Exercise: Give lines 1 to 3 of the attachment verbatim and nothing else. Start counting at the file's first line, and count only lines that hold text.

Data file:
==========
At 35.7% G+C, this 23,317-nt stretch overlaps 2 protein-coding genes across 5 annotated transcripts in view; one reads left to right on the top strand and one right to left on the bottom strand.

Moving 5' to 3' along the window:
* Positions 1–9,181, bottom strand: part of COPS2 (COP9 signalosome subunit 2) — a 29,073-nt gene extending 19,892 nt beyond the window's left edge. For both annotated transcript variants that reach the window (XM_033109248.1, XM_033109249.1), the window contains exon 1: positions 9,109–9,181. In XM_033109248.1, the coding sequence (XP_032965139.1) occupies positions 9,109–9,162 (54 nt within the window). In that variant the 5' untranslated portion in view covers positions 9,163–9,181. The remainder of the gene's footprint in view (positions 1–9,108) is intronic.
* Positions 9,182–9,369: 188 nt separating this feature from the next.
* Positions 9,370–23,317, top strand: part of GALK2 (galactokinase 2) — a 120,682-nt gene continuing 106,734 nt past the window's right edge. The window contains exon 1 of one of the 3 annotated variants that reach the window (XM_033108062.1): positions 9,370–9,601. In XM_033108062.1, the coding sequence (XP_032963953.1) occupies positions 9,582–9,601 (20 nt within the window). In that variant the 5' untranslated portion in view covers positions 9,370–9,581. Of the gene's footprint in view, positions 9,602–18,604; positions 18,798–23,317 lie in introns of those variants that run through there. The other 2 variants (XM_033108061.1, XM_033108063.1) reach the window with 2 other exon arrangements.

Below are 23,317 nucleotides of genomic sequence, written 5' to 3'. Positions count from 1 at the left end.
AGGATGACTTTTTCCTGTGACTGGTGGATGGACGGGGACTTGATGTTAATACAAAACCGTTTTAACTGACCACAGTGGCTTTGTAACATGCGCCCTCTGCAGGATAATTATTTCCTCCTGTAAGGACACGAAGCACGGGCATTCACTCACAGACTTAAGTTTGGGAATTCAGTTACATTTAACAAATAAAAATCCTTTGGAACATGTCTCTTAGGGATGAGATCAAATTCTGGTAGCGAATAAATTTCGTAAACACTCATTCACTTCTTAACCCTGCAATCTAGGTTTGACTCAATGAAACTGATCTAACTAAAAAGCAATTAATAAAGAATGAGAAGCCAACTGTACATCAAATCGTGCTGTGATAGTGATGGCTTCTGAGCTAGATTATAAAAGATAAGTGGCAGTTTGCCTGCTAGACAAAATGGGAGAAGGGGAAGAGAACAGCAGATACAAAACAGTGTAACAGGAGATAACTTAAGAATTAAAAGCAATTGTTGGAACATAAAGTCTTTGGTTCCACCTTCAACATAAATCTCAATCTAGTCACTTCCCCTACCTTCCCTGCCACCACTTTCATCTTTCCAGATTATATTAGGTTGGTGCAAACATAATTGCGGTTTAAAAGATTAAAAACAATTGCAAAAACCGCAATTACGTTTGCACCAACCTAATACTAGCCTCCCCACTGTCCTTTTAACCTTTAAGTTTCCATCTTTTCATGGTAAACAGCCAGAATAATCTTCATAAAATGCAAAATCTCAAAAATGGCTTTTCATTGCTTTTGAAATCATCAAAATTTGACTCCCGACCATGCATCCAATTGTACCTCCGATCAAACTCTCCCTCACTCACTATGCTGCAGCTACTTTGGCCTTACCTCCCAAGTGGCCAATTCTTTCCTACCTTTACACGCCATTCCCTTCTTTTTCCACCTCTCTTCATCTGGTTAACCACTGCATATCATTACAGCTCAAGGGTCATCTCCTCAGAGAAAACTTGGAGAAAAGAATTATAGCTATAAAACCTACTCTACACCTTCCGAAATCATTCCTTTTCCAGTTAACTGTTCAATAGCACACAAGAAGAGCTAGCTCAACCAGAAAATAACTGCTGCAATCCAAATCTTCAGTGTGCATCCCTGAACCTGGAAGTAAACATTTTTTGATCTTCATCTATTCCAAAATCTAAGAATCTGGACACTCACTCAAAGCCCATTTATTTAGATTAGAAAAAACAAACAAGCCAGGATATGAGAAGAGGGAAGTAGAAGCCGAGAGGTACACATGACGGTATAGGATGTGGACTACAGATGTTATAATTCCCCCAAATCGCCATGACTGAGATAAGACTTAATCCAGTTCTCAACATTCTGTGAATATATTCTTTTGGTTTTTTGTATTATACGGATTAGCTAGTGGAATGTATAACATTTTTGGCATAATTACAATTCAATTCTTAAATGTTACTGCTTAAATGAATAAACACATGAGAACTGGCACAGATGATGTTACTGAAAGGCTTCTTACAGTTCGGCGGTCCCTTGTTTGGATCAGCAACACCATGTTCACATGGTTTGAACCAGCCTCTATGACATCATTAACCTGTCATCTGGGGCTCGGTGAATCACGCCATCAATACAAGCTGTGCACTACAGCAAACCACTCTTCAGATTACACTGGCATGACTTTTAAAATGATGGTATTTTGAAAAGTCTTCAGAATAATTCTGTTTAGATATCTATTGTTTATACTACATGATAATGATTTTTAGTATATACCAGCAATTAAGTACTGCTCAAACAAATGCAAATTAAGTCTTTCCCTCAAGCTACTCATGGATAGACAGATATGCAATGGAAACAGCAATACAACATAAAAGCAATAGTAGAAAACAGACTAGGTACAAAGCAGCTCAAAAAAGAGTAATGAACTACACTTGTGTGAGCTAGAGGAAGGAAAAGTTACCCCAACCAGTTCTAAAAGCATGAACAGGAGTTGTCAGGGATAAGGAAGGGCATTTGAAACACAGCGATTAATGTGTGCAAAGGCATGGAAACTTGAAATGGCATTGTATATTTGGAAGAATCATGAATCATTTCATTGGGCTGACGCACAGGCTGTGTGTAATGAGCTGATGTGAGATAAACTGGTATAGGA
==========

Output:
At 35.7% G+C, this 23,317-nt stretch overlaps 2 protein-coding genes across 5 annotated transcripts in view; one reads left to right on the top strand and one right to left on the bottom strand.

Moving 5' to 3' along the window:
* Positions 1–9,181, bottom strand: part of COPS2 (COP9 signalosome subunit 2) — a 29,073-nt gene extending 19,892 nt beyond the window's left edge. For both annotated transcript variants that reach the window (XM_033109248.1, XM_033109249.1), the window contains exon 1: positions 9,109–9,181. In XM_033109248.1, the coding sequence (XP_032965139.1) occupies positions 9,109–9,162 (54 nt within the window). In that variant the 5' untranslated portion in view covers positions 9,163–9,181. The remainder of the gene's footprint in view (positions 1–9,108) is intronic.